Megapixels - is 16 MP really useful for you?

Discussion in 'Panasonic Cameras' started by rossi46, Mar 22, 2012.

  1. rossi46

    rossi46 Mu-43 Regular

    Mar 1, 2012
    I have been reading abit about Megapixels and the myths or truth...

    General opinions are that -
    1. Benefits of higher MP if you crop or enlarge
    What other benefits do we have for higher MP?

    But there are also some saying that too many MP will have its disadvantage on Image Quality -
    - noise level increase, especially in low light.

    Does this mean, when we are shooting in Low Light we have to reduce the megapixel level of our cameras?
  2. napilopez

    napilopez Contributing Editor

    Feb 21, 2012
    NYC Area
    Real Name:
    Napier Lopez
    Well, see, pixel quantification is such an iffy issue. Yes, generally more MP means that you can crop and/or enlarge and image more, but this isn't always the case, and is probably not the case for M43 cams, or not largely so. Basically, megapixel counts in cameras generally tell you the amount of photosites on a sensor, but what they fail to mention is that each photosite isn't collecting unique information. Sensors typically have something like 50% green pixel sensors, 25% blue, and 25% red, meaning that each individual photosite can only detect one color, either red, green, or blue. The camera uses software to "guess" the colors it can't detect based on neighboring pixels. Essentially, just because a camera is 16 megapixels, it doesn't mean each pixel is truly conveying unique information. Thats why rarely in 100% crops of images do you see details that are razor sharp. This is further exacerbated by the fact that most cameras have a filter which blurs the image slightly before arriving at the sensor in order to prevent some strange artifacts with patterns, moire.

    The only popular sensor with unique information for each photosite is the Foveon sensor used in Sigma's cameras. That's why it's pictures are so much sharper than any other sensors in its resolution class.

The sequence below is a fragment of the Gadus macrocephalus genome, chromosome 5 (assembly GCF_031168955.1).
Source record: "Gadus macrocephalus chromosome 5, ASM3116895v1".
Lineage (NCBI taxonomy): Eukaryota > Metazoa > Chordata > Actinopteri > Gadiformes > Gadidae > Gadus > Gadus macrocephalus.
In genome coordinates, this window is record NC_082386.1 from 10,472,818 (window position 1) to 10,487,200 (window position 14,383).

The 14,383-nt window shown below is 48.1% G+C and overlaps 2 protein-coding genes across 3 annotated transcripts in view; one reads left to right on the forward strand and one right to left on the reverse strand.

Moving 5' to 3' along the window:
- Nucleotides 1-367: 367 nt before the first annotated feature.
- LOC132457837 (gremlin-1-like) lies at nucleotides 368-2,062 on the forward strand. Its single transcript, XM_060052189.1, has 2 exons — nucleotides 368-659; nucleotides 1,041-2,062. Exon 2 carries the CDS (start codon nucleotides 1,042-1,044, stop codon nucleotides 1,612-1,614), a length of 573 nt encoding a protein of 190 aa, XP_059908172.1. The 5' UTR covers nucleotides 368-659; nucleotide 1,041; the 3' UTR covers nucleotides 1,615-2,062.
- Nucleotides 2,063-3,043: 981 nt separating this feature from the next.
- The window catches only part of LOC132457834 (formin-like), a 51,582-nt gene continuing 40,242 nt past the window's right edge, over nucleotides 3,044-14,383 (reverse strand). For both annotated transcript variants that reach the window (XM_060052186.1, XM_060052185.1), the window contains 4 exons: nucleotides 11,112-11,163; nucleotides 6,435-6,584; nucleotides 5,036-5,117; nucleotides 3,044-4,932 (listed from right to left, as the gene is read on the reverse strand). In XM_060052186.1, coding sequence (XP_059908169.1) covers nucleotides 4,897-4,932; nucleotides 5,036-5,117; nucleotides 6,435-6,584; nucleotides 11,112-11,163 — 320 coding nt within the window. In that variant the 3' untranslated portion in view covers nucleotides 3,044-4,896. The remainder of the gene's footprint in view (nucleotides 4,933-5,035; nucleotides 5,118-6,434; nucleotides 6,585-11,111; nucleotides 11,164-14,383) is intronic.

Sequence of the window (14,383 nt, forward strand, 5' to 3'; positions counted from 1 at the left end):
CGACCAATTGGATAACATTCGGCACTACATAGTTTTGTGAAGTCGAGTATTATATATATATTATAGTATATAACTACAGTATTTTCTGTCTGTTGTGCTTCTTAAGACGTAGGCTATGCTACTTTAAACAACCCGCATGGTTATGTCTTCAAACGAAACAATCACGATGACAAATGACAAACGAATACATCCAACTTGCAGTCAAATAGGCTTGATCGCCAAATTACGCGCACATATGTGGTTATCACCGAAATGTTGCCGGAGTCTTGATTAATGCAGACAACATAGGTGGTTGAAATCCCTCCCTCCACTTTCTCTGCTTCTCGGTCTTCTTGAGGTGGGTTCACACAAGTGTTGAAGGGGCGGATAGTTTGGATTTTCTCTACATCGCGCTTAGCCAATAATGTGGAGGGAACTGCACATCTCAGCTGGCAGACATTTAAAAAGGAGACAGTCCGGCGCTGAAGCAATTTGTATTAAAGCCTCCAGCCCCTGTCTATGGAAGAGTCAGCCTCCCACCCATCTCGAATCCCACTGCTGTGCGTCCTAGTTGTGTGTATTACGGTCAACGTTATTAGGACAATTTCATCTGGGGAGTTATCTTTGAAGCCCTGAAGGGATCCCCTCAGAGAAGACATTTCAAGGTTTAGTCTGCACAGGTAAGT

But yes, generally speaking, given similar technology, less pegapixels will result in less noise. It's why the NEX-5n has less noise than the NEX-7, despite being an older, lower end camera. I think you really have to go on a model by model basis. For example, the Lumix G3 has much better low light performance than any of the 12mp sensor M43 cams. However, the "true" resolution of the image isn't that much sharper than that of the 12 megapixel sensors.
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  3. MajorMagee

    MajorMagee Mu-43 All-Pro

    Feb 24, 2011
    Dayton, OH
    This will start an ongoing debate, but there are a couple of things at issue here. More megapixels are good if you put them on a larger chip. Putting more on the original size chip means you have to make each one smaller.

    Smaller photo sites leads to two issues the first being that fewer photons can fit down the well at any given moment. This accounts for the reputation that you'll have more noise and struggle with low light detection. To some extent this is now being overcome electronically, but ultimately your're still limited by the available signal.

    The other problem is the simple physics of diffraction, in that once you go below a certain size for the detector sites the probability that your photon will fall into the correct well goes down rapidly as you reduce the size of your aperture. What this leads to is a reduction of the sharpness as what should be points of discrete light get spread over little local groups of detectors. The end effect of this data spreading is that you're working with fewer discrete detector sites, as if you had a lower MP sensor anyway. For normal images the difference is not very visible, but if your subject has very fine feature transitions, and you're blowing the image up significantly to take advantage of all these megapixels, you'll see the softening as the edges smear over.